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a disease caused by the fungus Geotrichum. The disease is characterized by infection of the skin, mucous membranes, and lungs. Geotrichum is found on the mucous membrane of the oral cavity and in the intestines of healthy people. Diseases caused by parasitic fungi are rarely encountered, but the widespread use of antibiotics has made geotrichosis diseases more common. Therefore, many specialists believe that geotrichosis occurs as a result of disruption of the normal microflora of the organism (dysbacteriosis).
Geotrichosis often develops as a superinfection (additional infection) in various serious illnesses of the lungs and intestines. Skin infection by the fungus Geotrichum was first described by the Italian pathologist A. Castellani in 1911. Changes on the skin may be acutely inflammatory and eczema-like, with the formation of erosive weeping foci or pustular (impetiginous) elements. Infection of the mucous membrane of the mouth and pharyngeal tonsils has an external resemblance to infection during candidomycosis. Geotrichosis most frequently affects the lungs and bronchi. The course of the disease follows that of bronchitis or pulmonary tuberculosis. Geotrichosis of the intestines manifests itself as enteritis or enterocolitis. The septic form of geotrichosis has a grave course as a superinfection in other difficult to treat illnesses, including malignant tumors and blood diseases.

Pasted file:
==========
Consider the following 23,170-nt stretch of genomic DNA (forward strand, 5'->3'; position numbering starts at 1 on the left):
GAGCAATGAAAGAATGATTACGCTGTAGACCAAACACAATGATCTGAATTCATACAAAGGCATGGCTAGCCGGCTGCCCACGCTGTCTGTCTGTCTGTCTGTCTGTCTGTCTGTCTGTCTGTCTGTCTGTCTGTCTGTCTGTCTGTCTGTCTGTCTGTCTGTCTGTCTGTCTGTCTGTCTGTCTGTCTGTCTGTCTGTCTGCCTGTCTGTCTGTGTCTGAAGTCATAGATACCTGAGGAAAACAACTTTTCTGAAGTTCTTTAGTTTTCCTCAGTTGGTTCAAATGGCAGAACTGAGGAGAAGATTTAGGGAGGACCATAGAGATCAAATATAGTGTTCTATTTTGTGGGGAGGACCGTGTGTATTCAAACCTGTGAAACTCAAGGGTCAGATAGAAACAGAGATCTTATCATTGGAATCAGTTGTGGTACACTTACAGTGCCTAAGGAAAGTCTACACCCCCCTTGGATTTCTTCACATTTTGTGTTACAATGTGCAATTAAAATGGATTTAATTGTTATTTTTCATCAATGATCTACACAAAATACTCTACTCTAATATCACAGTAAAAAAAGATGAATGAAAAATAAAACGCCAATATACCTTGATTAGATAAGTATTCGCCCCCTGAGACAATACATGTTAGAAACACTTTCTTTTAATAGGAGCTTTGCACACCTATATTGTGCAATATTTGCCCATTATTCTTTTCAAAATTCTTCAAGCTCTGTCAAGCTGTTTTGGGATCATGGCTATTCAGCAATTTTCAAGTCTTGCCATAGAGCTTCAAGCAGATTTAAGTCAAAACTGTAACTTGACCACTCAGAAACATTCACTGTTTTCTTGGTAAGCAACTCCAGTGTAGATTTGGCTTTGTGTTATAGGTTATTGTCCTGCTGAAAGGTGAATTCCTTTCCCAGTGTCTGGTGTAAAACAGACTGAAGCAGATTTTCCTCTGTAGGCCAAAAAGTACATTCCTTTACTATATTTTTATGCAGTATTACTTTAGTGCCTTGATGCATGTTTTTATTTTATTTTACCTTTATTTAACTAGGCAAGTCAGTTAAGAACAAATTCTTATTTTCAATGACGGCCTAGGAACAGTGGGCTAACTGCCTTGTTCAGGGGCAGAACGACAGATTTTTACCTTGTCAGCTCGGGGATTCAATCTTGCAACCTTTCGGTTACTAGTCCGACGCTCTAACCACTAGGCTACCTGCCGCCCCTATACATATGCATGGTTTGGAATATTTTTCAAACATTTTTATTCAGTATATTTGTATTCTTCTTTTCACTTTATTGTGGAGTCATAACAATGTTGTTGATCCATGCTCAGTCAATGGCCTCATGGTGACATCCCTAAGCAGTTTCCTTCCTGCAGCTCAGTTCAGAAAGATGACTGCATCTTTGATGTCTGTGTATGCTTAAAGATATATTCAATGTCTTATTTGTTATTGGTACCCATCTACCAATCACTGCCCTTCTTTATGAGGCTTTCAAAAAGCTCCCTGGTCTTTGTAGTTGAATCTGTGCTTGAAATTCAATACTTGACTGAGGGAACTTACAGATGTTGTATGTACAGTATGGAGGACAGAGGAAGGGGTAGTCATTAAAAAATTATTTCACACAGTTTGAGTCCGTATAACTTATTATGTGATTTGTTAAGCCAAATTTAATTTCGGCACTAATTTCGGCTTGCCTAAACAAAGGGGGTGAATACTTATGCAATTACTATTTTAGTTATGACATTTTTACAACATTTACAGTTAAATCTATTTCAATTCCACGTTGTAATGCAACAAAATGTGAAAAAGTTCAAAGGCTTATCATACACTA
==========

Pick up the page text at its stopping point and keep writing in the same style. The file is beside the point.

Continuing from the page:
Diagnostic methods for geotrichosis include microscopy of sputum, surface biopsy of the mucous membranes, and analysis of the precipitate of urine. Treatment for infection of the internal organs and mucous membranes or for the septic form calls for Mycostatin or Levorin compounded with vitamins, specific immunotherapy, and preparations of phosphorus and iron. Skin manifestations are treated with Mycostatin and Levorin ointments and other medications.
IU. K. SKRIPKIN and G. IA. SHARAPOVA